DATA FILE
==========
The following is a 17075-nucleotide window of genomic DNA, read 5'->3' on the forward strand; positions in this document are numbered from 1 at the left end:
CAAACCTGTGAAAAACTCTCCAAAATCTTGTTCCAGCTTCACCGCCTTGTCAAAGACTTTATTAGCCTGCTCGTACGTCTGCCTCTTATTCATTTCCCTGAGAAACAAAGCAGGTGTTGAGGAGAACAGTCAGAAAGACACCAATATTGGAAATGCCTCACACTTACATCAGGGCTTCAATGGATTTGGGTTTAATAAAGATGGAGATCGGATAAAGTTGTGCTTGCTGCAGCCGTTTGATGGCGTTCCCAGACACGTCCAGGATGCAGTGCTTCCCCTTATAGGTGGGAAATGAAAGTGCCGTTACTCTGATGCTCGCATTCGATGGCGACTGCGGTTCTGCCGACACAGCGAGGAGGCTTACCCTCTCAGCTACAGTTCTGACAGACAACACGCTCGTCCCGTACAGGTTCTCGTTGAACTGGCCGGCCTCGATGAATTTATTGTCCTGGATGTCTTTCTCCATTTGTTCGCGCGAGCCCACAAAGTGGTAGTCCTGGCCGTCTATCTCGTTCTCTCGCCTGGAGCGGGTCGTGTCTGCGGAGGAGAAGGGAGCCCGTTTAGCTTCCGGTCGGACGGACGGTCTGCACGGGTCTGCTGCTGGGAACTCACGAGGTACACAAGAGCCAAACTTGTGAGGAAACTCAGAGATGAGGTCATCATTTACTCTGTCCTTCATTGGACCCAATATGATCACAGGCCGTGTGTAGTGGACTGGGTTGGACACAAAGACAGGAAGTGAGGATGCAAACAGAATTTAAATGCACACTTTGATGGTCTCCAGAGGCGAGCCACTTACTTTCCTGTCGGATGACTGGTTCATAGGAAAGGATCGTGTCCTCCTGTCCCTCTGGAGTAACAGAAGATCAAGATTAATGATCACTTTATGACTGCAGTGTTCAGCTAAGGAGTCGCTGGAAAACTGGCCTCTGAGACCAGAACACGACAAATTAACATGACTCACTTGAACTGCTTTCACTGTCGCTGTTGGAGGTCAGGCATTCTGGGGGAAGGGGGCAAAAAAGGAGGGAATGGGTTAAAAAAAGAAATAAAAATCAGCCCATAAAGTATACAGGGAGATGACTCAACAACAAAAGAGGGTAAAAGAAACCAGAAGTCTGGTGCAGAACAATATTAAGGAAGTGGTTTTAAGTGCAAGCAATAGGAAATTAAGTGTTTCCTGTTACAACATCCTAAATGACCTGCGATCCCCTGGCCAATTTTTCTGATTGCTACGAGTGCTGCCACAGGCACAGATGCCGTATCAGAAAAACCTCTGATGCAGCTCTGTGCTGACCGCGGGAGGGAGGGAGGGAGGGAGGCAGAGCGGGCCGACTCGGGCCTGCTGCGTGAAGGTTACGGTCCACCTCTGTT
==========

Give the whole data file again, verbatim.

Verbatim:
The following is a 17075-nucleotide window of genomic DNA, read 5'->3' on the forward strand; positions in this document are numbered from 1 at the left end:
CAAACCTGTGAAAAACTCTCCAAAATCTTGTTCCAGCTTCACCGCCTTGTCAAAGACTTTATTAGCCTGCTCGTACGTCTGCCTCTTATTCATTTCCCTGAGAAACAAAGCAGGTGTTGAGGAGAACAGTCAGAAAGACACCAATATTGGAAATGCCTCACACTTACATCAGGGCTTCAATGGATTTGGGTTTAATAAAGATGGAGATCGGATAAAGTTGTGCTTGCTGCAGCCGTTTGATGGCGTTCCCAGACACGTCCAGGATGCAGTGCTTCCCCTTATAGGTGGGAAATGAAAGTGCCGTTACTCTGATGCTCGCATTCGATGGCGACTGCGGTTCTGCCGACACAGCGAGGAGGCTTACCCTCTCAGCTACAGTTCTGACAGACAACACGCTCGTCCCGTACAGGTTCTCGTTGAACTGGCCGGCCTCGATGAATTTATTGTCCTGGATGTCTTTCTCCATTTGTTCGCGCGAGCCCACAAAGTGGTAGTCCTGGCCGTCTATCTCGTTCTCTCGCCTGGAGCGGGTCGTGTCTGCGGAGGAGAAGGGAGCCCGTTTAGCTTCCGGTCGGACGGACGGTCTGCACGGGTCTGCTGCTGGGAACTCACGAGGTACACAAGAGCCAAACTTGTGAGGAAACTCAGAGATGAGGTCATCATTTACTCTGTCCTTCATTGGACCCAATATGATCACAGGCCGTGTGTAGTGGACTGGGTTGGACACAAAGACAGGAAGTGAGGATGCAAACAGAATTTAAATGCACACTTTGATGGTCTCCAGAGGCGAGCCACTTACTTTCCTGTCGGATGACTGGTTCATAGGAAAGGATCGTGTCCTCCTGTCCCTCTGGAGTAACAGAAGATCAAGATTAATGATCACTTTATGACTGCAGTGTTCAGCTAAGGAGTCGCTGGAAAACTGGCCTCTGAGACCAGAACACGACAAATTAACATGACTCACTTGAACTGCTTTCACTGTCGCTGTTGGAGGTCAGGCATTCTGGGGGAAGGGGGCAAAAAAGGAGGGAATGGGTTAAAAAAAGAAATAAAAATCAGCCCATAAAGTATACAGGGAGATGACTCAACAACAAAAGAGGGTAAAAGAAACCAGAAGTCTGGTGCAGAACAATATTAAGGAAGTGGTTTTAAGTGCAAGCAATAGGAAATTAAGTGTTTCCTGTTACAACATCCTAAATGACCTGCGATCCCCTGGCCAATTTTTCTGATTGCTACGAGTGCTGCCACAGGCACAGATGCCGTATCAGAAAAACCTCTGATGCAGCTCTGTGCTGACCGCGGGAGGGAGGGAGGGAGGGAGGCAGAGCGGGCCGACTCGGGCCTGCTGCGTGAAGGTTACGGTCCACCTCTGTT